Utah retailers are pulling Sudafed capsules from shelves, B1SEATTLE (UPI) - Medical examiners have forwarded a blood sample of a deceased woman to a laboratory to determine whether a third Washington person may have died from cyanide-laced cold capsules.

Meanwhile, a sixth tampered-with package of Sudafed 12-Hour cold capsules was found Tuesday in a Tacoma store by FDA inspectors, but it wasn't immediately known if it contained poison - only that it showed signs of being tampered with, said Dean Owen, a Washington Department of Health spokesman.The FDA said the package was located in a stockroom of a Pay'n Save Drug Stores Inc. store at the Tacoma Mall after it and other Sudafed capsules had been removed from the shelves.

The package found Tuesday was larger than the tampered-with packages that were located earlier, Owen said.

"This one is different from the others in that it involves a 20-count capsule pack that had been tampered with," he said. "The previous five involved 10-count capsule packs."

Washington Health Secretary Kristine Gebbie on Tuesday ordered a full review by the state Board of Pharmacy of regulations pertaining to all over-the-counter capsule medications.

Authorities Tuesday also said five people received tranplants of organs donated by one of the confirmed victims of the Northwest's second case of deadly product tampering in five years.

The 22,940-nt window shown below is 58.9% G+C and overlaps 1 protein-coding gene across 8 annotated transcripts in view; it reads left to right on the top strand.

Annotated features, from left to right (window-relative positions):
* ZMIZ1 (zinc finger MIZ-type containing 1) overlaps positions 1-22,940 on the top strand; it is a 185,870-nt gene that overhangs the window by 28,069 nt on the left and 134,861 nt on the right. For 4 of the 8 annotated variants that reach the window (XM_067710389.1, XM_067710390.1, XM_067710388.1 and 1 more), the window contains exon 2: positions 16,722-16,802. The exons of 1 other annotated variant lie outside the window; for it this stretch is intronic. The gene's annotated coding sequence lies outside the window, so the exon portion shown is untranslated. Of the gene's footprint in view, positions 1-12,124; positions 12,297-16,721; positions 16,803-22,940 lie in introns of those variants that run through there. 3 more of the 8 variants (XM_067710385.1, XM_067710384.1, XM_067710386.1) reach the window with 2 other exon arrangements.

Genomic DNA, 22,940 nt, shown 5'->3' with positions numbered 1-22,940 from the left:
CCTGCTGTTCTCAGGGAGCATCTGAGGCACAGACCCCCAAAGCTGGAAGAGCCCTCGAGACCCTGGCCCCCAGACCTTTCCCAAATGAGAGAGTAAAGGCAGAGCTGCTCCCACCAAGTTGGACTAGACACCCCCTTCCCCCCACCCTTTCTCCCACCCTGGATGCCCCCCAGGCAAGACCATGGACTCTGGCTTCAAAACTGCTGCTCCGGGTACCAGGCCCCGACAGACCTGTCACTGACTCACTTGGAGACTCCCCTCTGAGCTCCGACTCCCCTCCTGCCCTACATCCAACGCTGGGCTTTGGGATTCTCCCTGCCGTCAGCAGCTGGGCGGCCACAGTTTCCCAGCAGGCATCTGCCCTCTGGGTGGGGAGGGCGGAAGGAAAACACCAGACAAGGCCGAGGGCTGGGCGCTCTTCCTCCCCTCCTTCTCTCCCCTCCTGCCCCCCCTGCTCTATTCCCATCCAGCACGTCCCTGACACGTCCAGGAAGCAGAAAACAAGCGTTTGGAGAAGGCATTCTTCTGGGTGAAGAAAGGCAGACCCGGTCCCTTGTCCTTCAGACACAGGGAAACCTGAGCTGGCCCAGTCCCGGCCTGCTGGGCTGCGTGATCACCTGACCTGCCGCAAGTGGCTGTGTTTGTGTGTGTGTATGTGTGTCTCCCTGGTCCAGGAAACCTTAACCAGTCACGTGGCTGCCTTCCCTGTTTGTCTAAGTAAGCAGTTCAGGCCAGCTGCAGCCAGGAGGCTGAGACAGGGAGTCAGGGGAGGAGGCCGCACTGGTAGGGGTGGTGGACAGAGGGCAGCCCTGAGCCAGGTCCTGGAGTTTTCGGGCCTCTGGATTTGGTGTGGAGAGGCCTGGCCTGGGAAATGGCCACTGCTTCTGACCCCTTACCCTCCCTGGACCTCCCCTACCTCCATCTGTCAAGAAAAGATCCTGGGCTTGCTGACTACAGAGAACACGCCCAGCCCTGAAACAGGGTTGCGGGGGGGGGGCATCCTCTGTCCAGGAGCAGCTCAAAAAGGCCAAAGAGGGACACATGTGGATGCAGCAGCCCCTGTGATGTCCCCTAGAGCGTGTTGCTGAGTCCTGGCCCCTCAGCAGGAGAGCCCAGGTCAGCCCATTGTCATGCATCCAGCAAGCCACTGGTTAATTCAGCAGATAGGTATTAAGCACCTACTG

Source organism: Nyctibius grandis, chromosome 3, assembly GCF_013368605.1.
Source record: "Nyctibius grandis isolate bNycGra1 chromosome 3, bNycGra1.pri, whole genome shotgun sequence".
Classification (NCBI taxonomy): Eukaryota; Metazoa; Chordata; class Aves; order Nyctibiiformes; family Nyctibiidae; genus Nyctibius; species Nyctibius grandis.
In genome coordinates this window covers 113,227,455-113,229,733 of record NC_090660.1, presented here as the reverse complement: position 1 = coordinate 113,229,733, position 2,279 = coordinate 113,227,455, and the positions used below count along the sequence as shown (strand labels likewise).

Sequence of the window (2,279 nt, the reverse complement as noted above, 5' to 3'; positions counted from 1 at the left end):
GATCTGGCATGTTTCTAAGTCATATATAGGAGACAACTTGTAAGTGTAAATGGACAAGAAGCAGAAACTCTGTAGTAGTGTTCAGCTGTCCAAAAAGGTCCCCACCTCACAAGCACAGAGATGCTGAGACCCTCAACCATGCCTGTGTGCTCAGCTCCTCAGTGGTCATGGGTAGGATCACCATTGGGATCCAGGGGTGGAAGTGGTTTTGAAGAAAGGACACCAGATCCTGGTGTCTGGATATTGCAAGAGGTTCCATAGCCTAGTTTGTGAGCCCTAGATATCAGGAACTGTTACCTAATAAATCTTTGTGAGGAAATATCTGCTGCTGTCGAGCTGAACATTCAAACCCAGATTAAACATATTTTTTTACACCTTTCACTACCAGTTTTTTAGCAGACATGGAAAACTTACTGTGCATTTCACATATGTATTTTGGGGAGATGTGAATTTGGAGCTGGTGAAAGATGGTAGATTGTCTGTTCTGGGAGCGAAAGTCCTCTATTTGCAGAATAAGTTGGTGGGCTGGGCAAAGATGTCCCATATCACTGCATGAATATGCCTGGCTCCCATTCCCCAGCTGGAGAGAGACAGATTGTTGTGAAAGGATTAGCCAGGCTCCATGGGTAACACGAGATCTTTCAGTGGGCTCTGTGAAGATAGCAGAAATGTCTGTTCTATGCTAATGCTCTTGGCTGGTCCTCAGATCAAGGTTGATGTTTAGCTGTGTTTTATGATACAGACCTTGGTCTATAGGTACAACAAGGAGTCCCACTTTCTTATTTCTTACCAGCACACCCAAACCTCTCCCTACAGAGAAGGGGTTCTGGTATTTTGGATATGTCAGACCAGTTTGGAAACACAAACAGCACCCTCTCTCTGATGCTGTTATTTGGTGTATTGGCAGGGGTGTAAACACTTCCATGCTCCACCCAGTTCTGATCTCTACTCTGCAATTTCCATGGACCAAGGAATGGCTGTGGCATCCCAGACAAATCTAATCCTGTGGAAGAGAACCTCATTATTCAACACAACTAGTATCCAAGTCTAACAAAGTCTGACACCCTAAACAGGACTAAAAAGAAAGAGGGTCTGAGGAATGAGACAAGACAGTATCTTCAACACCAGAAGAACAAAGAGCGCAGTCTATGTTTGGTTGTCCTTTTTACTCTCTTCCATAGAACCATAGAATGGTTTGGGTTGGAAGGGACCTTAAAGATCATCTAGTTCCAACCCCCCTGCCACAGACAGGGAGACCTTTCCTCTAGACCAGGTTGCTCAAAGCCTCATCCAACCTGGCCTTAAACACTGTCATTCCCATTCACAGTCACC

Officials of the Northwest Organ Procurement Agency said the heart, liver, lungs and kidneys of another victim, Stan McWhorter, 44, of Lacey, Wash., were transplanted into five recipients within several days of his Feb. 18 death.

But Dr. Christopher Blagg, head of the Northwest Kidney Center, said standard testing procedures had been followed during the organ procurement and there was no reason to expect problems.

Pierce County Coroner Dr. John Howard said a check of all county deaths since the beginning of the year had turned up one more incident in which a woman collapsed suddenly and died shortly after taking a decongestant for a cold - but not Sudafed.

Howard said there were no other cases of people dying after taking Sudafed in Pierce County, where a Tacoma woman, Kathleen Daneker, 40, who died Feb. 11, was the first confirmed victim of Sudafed cyanide poisoning.

Howard said cyanide quickly attacks the cells of the body, usually within 4 or 5 minutes, rendering a victim unable to breath and causing collapse.

The connection between the deaths of Daneker and McWhorter was not established until Sunday, one day after it was determined Daneker and Jennifer Meling, 28, of Tumwater, who survived a severe bout with cyanide poisoning Feb. 2, had ingested Sudafed capsules from interior "blister packs" bearing the same lot number.